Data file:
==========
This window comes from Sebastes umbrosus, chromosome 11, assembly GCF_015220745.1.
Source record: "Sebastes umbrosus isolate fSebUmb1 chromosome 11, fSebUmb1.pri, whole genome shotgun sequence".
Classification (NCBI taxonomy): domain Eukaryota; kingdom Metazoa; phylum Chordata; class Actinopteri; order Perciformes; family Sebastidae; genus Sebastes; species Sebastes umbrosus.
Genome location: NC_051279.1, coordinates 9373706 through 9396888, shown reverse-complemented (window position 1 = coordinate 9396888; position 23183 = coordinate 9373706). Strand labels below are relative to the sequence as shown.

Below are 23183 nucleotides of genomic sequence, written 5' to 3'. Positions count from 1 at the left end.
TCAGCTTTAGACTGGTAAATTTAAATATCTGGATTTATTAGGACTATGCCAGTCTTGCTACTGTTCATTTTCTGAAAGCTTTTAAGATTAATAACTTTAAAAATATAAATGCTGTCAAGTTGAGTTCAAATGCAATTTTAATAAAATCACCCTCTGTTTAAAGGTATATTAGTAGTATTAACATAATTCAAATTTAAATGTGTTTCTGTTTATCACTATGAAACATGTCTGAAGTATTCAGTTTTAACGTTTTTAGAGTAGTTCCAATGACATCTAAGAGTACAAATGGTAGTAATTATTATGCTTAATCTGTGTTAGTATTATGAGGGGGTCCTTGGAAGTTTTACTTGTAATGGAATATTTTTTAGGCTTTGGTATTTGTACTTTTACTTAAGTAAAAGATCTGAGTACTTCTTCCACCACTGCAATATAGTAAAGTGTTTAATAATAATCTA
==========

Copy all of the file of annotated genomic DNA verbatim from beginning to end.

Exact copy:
This window comes from Sebastes umbrosus, chromosome 11, assembly GCF_015220745.1.
Source record: "Sebastes umbrosus isolate fSebUmb1 chromosome 11, fSebUmb1.pri, whole genome shotgun sequence".
Classification (NCBI taxonomy): domain Eukaryota; kingdom Metazoa; phylum Chordata; class Actinopteri; order Perciformes; family Sebastidae; genus Sebastes; species Sebastes umbrosus.
Genome location: NC_051279.1, coordinates 9373706 through 9396888, shown reverse-complemented (window position 1 = coordinate 9396888; position 23183 = coordinate 9373706). Strand labels below are relative to the sequence as shown.

Below are 23183 nucleotides of genomic sequence, written 5' to 3'. Positions count from 1 at the left end.
TCAGCTTTAGACTGGTAAATTTAAATATCTGGATTTATTAGGACTATGCCAGTCTTGCTACTGTTCATTTTCTGAAAGCTTTTAAGATTAATAACTTTAAAAATATAAATGCTGTCAAGTTGAGTTCAAATGCAATTTTAATAAAATCACCCTCTGTTTAAAGGTATATTAGTAGTATTAACATAATTCAAATTTAAATGTGTTTCTGTTTATCACTATGAAACATGTCTGAAGTATTCAGTTTTAACGTTTTTAGAGTAGTTCCAATGACATCTAAGAGTACAAATGGTAGTAATTATTATGCTTAATCTGTGTTAGTATTATGAGGGGGTCCTTGGAAGTTTTACTTGTAATGGAATATTTTTTAGGCTTTGGTATTTGTACTTTTACTTAAGTAAAAGATCTGAGTACTTCTTCCACCACTGCAATATAGTAAAGTGTTTAATAATAATCTA